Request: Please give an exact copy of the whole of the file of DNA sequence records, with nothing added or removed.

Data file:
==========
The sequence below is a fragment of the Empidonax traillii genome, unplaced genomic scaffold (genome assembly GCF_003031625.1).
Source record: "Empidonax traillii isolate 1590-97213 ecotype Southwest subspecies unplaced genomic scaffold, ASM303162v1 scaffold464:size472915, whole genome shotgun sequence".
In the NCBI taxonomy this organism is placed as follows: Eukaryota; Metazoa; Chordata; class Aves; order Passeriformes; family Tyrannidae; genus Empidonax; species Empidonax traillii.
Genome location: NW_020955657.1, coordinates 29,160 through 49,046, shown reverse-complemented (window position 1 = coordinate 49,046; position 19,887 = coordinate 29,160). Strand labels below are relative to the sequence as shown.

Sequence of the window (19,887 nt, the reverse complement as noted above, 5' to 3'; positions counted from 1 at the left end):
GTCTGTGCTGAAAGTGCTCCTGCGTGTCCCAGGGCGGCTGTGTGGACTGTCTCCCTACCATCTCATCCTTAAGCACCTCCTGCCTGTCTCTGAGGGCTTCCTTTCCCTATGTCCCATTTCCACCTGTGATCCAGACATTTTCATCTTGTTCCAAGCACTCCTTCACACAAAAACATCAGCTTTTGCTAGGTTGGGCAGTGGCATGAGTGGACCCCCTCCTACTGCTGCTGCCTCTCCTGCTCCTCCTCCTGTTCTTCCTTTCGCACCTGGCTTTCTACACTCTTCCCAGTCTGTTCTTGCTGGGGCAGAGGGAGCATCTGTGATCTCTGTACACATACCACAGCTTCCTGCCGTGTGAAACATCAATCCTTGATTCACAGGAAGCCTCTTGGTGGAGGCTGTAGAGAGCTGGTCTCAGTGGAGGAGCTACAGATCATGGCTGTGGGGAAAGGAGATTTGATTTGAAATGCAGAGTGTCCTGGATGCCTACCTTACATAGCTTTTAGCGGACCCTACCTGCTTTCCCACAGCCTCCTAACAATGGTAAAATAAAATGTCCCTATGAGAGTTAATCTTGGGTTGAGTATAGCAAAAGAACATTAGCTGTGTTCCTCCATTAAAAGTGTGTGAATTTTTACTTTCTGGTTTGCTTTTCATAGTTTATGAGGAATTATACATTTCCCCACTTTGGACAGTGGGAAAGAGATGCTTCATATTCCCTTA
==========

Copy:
The sequence below is a fragment of the Empidonax traillii genome, unplaced genomic scaffold (genome assembly GCF_003031625.1).
Source record: "Empidonax traillii isolate 1590-97213 ecotype Southwest subspecies unplaced genomic scaffold, ASM303162v1 scaffold464:size472915, whole genome shotgun sequence".
In the NCBI taxonomy this organism is placed as follows: Eukaryota; Metazoa; Chordata; class Aves; order Passeriformes; family Tyrannidae; genus Empidonax; species Empidonax traillii.
Genome location: NW_020955657.1, coordinates 29,160 through 49,046, shown reverse-complemented (window position 1 = coordinate 49,046; position 19,887 = coordinate 29,160). Strand labels below are relative to the sequence as shown.

Sequence of the window (19,887 nt, the reverse complement as noted above, 5' to 3'; positions counted from 1 at the left end):
GTCTGTGCTGAAAGTGCTCCTGCGTGTCCCAGGGCGGCTGTGTGGACTGTCTCCCTACCATCTCATCCTTAAGCACCTCCTGCCTGTCTCTGAGGGCTTCCTTTCCCTATGTCCCATTTCCACCTGTGATCCAGACATTTTCATCTTGTTCCAAGCACTCCTTCACACAAAAACATCAGCTTTTGCTAGGTTGGGCAGTGGCATGAGTGGACCCCCTCCTACTGCTGCTGCCTCTCCTGCTCCTCCTCCTGTTCTTCCTTTCGCACCTGGCTTTCTACACTCTTCCCAGTCTGTTCTTGCTGGGGCAGAGGGAGCATCTGTGATCTCTGTACACATACCACAGCTTCCTGCCGTGTGAAACATCAATCCTTGATTCACAGGAAGCCTCTTGGTGGAGGCTGTAGAGAGCTGGTCTCAGTGGAGGAGCTACAGATCATGGCTGTGGGGAAAGGAGATTTGATTTGAAATGCAGAGTGTCCTGGATGCCTACCTTACATAGCTTTTAGCGGACCCTACCTGCTTTCCCACAGCCTCCTAACAATGGTAAAATAAAATGTCCCTATGAGAGTTAATCTTGGGTTGAGTATAGCAAAAGAACATTAGCTGTGTTCCTCCATTAAAAGTGTGTGAATTTTTACTTTCTGGTTTGCTTTTCATAGTTTATGAGGAATTATACATTTCCCCACTTTGGACAGTGGGAAAGAGATGCTTCATATTCCCTTA